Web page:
“I could wish you would take this also into consideration, that what we say is really for your own good; for it is in our power at any time to escape your torments by denying the faith, when you question us about it: but we scorn to purchase life at the expense of a lie; for our souls are winged with a desire of a life of eternal duration and purity, of an immediate conversation with God, the Father and Maker of all things. We are in haste to be confessing and finishing our faith ; being fully persuaded that we shall arrive at this blessed state, if we approve ourselves to God by our works, and by our obedience express our passion for that divine life which is never interrupted by any clashing evil.”

The Catholic and the Huguenot reasoned long and earnestly together; but they reasoned in vain. Each was firm in his belief; and they parted to meet no more on earth.

On the following day, Du Bourg was summoned before his judges to receive his final sentence. He heard it unmoved, and with a prayer to God that he would pardon those who had condemned him according to their consciences. He then addressed his judges in an oration full of power and eloquence. It closed with these words:

" And now, ye judges, if, indeed, you hold the sword of God as ministers of his wrath, to take vengeance upon those who do evil, beware, I charge you, beware how you condemn

Consider well what evil we have done, and, before all things, decide whether it be just that we should listen unto you rather than unto God. Are you so drunken with the winecup of the great sorceress, that you drink poison for nourishment? Are you not those who

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make the people sin by turning them away from the service of God? And if you regard more the opinion of men than that of Heaven, in what esteem are you held by other nations, and principalities, and powers, for the martyrdoms you have caused in obedience to this blood-stained Phalaris ? God grant, thou cruel tyrant, that by thy miserable death thou mayst put an end to our groans !

Why weep ye? What means this delay ? Your hearts are heavy within you, — your consciences are haunted by the judgment of God. And thus it is that the condemned rejoice in the fires you have kindled, and think they never live better than in the midst of consuming flames.

Torments affright them not, insults enfeeble them not; their honor is redeemed by death, — he that dies is the conqueror, and the conquered he that mourns.

“ No! whatever snares are spread for us, whatever suffering we endure, you cannot separate us from the love of Christ. Strike, then, - slay, - grind us to powder! Those that die in the Lord shall live again ; we shall all be raised together. Condemn me as you will, - 1 am a Christian ; yes, I am a Christian, and am ready to die for the glory of our Lord, — for the truth of the Evangelists.

“Quench, then, your fires! Let the wicked abandon his way, and return unto the Lord, and he will have compassion on him. Live, be happy,

and meditate on God, ye judges ! As for me, I go rejoicing to my death.

death. What wait


for? Lead me to the scaffold !” They bound the prisoner's hands, and, leading him forth from the council-chamber, placed him upon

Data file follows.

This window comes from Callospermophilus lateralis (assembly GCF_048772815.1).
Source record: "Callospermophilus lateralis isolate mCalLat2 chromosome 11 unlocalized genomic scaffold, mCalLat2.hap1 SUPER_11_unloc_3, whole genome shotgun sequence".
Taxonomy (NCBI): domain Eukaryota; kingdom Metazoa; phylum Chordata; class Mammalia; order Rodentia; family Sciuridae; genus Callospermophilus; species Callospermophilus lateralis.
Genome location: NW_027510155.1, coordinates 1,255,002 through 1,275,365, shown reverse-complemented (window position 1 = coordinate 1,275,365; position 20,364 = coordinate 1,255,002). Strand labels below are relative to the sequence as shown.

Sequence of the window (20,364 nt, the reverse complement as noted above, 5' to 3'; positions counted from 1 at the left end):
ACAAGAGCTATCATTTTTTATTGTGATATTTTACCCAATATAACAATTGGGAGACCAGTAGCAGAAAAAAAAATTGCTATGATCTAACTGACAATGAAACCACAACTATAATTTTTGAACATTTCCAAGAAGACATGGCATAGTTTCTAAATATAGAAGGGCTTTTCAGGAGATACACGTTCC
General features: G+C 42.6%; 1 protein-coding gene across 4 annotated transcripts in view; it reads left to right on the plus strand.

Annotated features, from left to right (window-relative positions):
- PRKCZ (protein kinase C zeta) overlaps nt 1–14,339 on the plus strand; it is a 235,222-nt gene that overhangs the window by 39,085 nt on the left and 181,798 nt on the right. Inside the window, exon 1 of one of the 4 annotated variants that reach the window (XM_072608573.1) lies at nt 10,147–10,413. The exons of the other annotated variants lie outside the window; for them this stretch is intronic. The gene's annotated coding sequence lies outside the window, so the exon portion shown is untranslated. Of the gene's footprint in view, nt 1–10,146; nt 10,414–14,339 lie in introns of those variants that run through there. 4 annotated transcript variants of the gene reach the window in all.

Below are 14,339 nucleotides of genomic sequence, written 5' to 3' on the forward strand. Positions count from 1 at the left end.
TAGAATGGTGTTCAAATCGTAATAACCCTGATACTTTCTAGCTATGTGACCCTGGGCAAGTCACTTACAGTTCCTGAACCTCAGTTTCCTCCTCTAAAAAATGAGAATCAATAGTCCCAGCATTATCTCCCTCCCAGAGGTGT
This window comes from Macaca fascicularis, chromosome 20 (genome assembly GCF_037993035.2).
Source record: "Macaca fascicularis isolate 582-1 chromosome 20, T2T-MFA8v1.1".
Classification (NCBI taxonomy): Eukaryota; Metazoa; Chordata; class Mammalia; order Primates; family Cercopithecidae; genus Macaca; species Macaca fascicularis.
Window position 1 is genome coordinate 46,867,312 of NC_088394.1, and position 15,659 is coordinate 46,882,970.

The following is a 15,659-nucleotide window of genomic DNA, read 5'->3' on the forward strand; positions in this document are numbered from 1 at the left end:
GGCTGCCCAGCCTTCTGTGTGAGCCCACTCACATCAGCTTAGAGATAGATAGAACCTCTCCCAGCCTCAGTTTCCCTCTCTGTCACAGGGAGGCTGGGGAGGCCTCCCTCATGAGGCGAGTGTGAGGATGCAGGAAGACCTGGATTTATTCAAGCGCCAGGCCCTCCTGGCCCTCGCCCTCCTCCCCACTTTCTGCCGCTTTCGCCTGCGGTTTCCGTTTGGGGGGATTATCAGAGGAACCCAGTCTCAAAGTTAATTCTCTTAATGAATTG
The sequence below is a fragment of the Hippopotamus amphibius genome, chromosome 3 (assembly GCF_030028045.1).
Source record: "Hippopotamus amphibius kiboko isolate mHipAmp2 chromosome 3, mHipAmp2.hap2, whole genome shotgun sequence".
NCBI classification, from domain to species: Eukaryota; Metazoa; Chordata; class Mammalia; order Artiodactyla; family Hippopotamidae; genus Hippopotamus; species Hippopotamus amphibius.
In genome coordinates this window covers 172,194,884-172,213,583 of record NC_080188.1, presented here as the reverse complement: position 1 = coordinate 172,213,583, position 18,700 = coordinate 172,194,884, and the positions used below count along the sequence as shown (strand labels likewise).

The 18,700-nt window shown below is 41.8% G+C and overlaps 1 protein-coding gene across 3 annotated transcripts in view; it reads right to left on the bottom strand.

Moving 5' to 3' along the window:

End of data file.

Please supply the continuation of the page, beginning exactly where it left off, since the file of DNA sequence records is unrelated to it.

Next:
the cart that was to bear him to the Place de Grève. Before and behind marched a guard of five hundred soldiers; for Du Bourg was beloved by the people, and a popular tumult was apprehended. The day was overcast and sad; and ever and anon the sound of the tolling bell mingled its dismal clang with the solemn notes of the funeral march. They soon reached the place of execution, which was already filled with a dense and silent crowd. In the centre stood the gallows, with a pile of fagots beneath it, and the executioner with a

burning torch in his hand. But this funeral apparel inspired no terror in the heart of Du Bourg. A look of triumph beamed from his eye,

and bis countenance shone like that of an angel. With his own hands he divested himself of his outer garments, and, gazing round upon the breathless and sympathizing crowd, exclaimed, —

“My friends, I come not hither as a thief or a murderer ; but it is for the Gospel's sake!"

A cord was then fastened round his waist, and he was drawn up into the air. At the same moment the burning torch of the executioner was applied to the fagots beneath, and the thick volumes of smoke concealed the martyr from the horror - stricken crowd. One stified

groan arose from all that vast multitude, like the moan of the sea, and all was hushed again ; save the crackling of the fagots, and at intervals the funeral knell, that smote the very soul. The quivering flames darted upward and around ; and an agonizing cry broke from the murky cloud,

· My God! my God! forsake me not, that I forsake not thee!"

The wind lifted the reddening smoke like a veil, and the form of the martyr was seen to fall into the fire beneath. In a moment it rose again, its garments all in flame; and again the faint, half-smothered cry of agony was heard,

“My God! my God! forsake me not, that I forsake not thee!"

Once more the quivering body descended into the flames; and once more it was lifted into the air, a blackened, burning cinder. Again and again this fiendish mockery of baptism was repeated ; till the martyr, with a despairing, suffocating voice, exclaimed,

“() God! I cannot die!”

The executioner came forward, and, either in mercy to the dying man or through fear of the populace, threw a noose over his neck, and strangled the almost lifeless victim. At the same moment the cord which held the body was loosened, and it fell into the fire to rise no more. And thus was consummated the martyrdom of the Baptism of Fire.

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My brain, methinks, is like an hour-glass,
Wherein my imaginations run like sands,
Filling up time ; but then are turned, and turned,
So that I know not what to stay upon
And less to put in art.


A RAINY and gloomy winter was just drawing to its close, when I left Paris for the South of France. We started at sunrise ; and as we passed along the solitary streets of the vast and silent metropolis, drowsily one by one its clanging horologes chimed the hour of six. Beyond the city gates the wide landscape was covered with a silvery network of frost; a wreath of vapor overhung the windings of the Seine ; and every twig and shrub, with its sheath of crystal, flashed in the level rays of the rising sun. The sharp, frosty air seemed to quicken the sluggish blood of the old postilion and his horses; - a fresh team stood ready in harness at each stage; and notwithstanding the slippery pavement of the causeway, the long and tedious climbing of the hillside, and the equally long and tedious descent with chained wheels and the drag, just after nightfall the lumbering vehicle of Vincent Caillard stopped at the gateway of the “ Three Emperors,” in the famous city of Orléans.